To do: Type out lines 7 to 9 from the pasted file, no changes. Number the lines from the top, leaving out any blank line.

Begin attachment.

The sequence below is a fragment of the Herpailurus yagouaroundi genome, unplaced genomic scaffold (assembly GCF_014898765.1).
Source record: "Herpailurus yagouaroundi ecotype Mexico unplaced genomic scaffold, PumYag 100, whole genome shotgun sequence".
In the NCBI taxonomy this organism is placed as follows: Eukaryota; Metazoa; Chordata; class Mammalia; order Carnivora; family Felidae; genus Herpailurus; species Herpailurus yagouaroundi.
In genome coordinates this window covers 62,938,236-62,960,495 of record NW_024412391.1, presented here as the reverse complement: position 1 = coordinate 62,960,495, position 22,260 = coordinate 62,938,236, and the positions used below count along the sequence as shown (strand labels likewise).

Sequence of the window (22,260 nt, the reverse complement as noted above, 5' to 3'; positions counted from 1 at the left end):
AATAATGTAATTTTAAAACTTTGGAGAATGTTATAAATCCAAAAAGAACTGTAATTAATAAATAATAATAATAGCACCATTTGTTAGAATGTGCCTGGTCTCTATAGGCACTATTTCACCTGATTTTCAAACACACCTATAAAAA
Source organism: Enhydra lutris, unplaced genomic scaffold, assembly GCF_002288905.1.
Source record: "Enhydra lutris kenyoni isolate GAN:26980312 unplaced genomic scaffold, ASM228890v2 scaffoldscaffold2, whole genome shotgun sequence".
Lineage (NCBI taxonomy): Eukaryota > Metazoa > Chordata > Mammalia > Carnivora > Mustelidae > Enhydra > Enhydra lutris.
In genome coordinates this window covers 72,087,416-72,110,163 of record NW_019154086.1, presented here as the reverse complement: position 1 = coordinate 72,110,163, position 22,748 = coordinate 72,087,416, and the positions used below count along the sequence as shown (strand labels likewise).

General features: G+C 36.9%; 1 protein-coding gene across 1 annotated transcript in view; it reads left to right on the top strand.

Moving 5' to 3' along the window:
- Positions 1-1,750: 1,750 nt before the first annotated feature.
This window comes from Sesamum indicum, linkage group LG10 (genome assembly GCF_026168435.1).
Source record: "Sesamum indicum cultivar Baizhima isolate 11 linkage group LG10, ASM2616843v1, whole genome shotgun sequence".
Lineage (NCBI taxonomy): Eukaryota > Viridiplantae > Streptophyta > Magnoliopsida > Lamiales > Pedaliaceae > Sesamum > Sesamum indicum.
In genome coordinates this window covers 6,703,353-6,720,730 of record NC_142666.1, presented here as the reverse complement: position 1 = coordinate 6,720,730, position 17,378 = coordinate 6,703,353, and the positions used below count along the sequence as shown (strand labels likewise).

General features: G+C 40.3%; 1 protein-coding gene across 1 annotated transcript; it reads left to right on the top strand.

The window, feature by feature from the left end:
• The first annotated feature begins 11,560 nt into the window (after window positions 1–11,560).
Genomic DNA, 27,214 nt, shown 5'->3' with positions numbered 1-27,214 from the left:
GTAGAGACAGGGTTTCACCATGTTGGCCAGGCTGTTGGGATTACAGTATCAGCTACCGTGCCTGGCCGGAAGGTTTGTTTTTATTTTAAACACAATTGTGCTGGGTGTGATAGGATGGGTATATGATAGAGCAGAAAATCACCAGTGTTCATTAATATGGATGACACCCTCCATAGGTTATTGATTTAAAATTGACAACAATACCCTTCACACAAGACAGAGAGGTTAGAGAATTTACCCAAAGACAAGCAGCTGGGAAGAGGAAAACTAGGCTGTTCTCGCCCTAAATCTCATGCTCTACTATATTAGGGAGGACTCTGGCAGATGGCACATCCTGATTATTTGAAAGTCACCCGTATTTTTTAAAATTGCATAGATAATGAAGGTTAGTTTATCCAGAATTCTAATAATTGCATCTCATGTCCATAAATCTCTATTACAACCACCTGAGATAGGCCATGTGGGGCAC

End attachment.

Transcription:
Source organism: Enhydra lutris, unplaced genomic scaffold, assembly GCF_002288905.1.
Source record: "Enhydra lutris kenyoni isolate GAN:26980312 unplaced genomic scaffold, ASM228890v2 scaffoldscaffold2, whole genome shotgun sequence".
Lineage (NCBI taxonomy): Eukaryota > Metazoa > Chordata > Mammalia > Carnivora > Mustelidae > Enhydra > Enhydra lutris.